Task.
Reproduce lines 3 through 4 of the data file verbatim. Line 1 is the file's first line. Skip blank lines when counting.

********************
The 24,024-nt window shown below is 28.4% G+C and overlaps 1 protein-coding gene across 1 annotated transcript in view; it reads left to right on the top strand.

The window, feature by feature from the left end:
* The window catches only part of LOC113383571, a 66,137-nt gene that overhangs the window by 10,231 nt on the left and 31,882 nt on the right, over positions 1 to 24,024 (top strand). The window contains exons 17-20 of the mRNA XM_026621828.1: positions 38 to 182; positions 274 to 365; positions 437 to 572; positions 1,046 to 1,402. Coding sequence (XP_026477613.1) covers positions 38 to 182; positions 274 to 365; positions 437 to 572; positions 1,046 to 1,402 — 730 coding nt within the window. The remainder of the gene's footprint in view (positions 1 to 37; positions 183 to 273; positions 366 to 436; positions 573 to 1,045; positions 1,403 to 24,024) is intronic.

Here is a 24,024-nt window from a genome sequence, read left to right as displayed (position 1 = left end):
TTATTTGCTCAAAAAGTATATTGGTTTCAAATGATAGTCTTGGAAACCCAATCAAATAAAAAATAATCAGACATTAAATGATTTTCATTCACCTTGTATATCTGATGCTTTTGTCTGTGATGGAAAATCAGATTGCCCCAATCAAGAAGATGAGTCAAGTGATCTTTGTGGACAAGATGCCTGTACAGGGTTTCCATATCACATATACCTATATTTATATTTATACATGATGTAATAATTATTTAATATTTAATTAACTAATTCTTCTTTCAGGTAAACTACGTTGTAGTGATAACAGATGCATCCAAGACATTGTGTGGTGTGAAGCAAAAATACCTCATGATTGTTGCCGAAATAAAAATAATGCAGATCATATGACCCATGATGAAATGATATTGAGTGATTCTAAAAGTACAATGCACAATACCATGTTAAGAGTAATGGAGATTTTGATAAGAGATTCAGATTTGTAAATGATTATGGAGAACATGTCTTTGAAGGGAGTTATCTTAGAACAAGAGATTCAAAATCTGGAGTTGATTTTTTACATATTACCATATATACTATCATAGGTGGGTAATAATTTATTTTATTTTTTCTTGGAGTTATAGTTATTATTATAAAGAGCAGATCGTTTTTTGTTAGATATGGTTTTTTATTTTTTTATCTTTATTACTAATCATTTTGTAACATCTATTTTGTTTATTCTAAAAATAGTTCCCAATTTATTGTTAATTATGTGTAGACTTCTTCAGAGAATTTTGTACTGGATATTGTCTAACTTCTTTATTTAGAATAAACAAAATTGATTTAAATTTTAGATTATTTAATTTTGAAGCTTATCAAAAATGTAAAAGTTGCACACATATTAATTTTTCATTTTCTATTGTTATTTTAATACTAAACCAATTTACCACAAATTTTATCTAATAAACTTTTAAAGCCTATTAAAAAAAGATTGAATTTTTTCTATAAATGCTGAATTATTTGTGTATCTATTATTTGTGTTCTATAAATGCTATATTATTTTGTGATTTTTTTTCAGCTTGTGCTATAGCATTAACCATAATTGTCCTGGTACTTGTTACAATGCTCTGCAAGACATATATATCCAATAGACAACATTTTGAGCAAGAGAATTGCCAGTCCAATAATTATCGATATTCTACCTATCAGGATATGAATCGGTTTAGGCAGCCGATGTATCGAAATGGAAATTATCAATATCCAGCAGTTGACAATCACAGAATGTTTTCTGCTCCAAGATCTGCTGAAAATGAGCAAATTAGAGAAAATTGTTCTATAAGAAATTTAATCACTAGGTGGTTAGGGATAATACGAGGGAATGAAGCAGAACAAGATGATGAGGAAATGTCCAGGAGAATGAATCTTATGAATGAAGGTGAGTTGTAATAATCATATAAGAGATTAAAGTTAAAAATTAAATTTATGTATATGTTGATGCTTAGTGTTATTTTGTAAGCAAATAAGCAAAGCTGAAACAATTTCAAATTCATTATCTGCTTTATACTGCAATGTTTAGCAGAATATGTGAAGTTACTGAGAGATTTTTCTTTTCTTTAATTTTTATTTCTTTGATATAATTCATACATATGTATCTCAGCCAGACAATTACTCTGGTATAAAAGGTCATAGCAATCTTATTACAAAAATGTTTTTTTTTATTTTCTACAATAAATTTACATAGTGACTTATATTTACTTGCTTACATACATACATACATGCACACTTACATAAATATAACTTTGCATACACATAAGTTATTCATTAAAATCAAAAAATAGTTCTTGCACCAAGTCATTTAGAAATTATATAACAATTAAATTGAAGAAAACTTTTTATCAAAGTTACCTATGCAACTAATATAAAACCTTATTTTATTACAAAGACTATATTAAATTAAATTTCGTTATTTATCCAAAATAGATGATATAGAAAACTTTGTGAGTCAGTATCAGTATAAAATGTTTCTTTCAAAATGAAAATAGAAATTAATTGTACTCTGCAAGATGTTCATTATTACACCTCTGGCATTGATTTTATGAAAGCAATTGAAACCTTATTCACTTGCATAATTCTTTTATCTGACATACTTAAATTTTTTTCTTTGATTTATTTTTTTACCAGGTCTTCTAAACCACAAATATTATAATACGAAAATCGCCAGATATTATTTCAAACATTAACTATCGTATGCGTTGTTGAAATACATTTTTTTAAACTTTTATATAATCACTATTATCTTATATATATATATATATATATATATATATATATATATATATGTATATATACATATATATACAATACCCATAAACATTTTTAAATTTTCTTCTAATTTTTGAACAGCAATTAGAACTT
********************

* The window catches only part of LOC113383571, a 66,137-nt gene that overhangs the window by 10,231 nt on the left and 31,882 nt on the right, over positions 1 to 24,024 (top strand). The window contains exons 17-20 of the mRNA XM_026621828.1: positions 38 to 182; positions 274 to 365; positions 437 to 572; positions 1,046 to 1,402. Coding sequence (XP_026477613.1) covers positions 38 to 182; positions 274 to 365; positions 437 to 572; positions 1,046 to 1,402 — 730 coding nt within the window. The remainder of the gene's footprint in view (positions 1 to 37; positions 183 to 273; positions 366 to 436; positions 573 to 1,045; positions 1,403 to 24,024) is intronic.

Here is a 24,024-nt window from a genome sequence, read left to right as displayed (position 1 = left end):